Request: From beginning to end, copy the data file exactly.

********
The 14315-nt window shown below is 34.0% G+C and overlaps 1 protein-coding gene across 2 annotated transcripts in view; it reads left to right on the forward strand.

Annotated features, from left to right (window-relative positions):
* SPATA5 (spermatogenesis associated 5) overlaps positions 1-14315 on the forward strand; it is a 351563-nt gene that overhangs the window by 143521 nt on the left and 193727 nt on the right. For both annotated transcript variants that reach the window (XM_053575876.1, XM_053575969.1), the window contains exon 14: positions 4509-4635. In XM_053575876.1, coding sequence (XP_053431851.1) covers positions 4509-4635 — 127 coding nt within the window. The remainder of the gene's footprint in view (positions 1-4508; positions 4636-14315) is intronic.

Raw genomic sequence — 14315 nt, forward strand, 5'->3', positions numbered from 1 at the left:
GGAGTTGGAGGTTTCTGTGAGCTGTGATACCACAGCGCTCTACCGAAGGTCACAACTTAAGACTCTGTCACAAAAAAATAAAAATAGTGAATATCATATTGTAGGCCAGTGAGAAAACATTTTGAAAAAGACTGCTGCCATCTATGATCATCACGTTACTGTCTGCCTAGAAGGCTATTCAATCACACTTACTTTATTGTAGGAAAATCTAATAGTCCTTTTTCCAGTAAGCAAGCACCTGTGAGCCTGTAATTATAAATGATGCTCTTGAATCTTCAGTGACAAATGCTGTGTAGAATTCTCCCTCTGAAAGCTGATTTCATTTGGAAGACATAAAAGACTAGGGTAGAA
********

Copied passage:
The 14315-nt window shown below is 34.0% G+C and overlaps 1 protein-coding gene across 2 annotated transcripts in view; it reads left to right on the forward strand.

Annotated features, from left to right (window-relative positions):
* SPATA5 (spermatogenesis associated 5) overlaps positions 1-14315 on the forward strand; it is a 351563-nt gene that overhangs the window by 143521 nt on the left and 193727 nt on the right. For both annotated transcript variants that reach the window (XM_053575876.1, XM_053575969.1), the window contains exon 14: positions 4509-4635. In XM_053575876.1, coding sequence (XP_053431851.1) covers positions 4509-4635 — 127 coding nt within the window. The remainder of the gene's footprint in view (positions 1-4508; positions 4636-14315) is intronic.

Raw genomic sequence — 14315 nt, forward strand, 5'->3', positions numbered from 1 at the left:
GGAGTTGGAGGTTTCTGTGAGCTGTGATACCACAGCGCTCTACCGAAGGTCACAACTTAAGACTCTGTCACAAAAAAATAAAAATAGTGAATATCATATTGTAGGCCAGTGAGAAAACATTTTGAAAAAGACTGCTGCCATCTATGATCATCACGTTACTGTCTGCCTAGAAGGCTATTCAATCACACTTACTTTATTGTAGGAAAATCTAATAGTCCTTTTTCCAGTAAGCAAGCACCTGTGAGCCTGTAATTATAAATGATGCTCTTGAATCTTCAGTGACAAATGCTGTGTAGAATTCTCCCTCTGAAAGCTGATTTCATTTGGAAGACATAAAAGACTAGGGTAGAA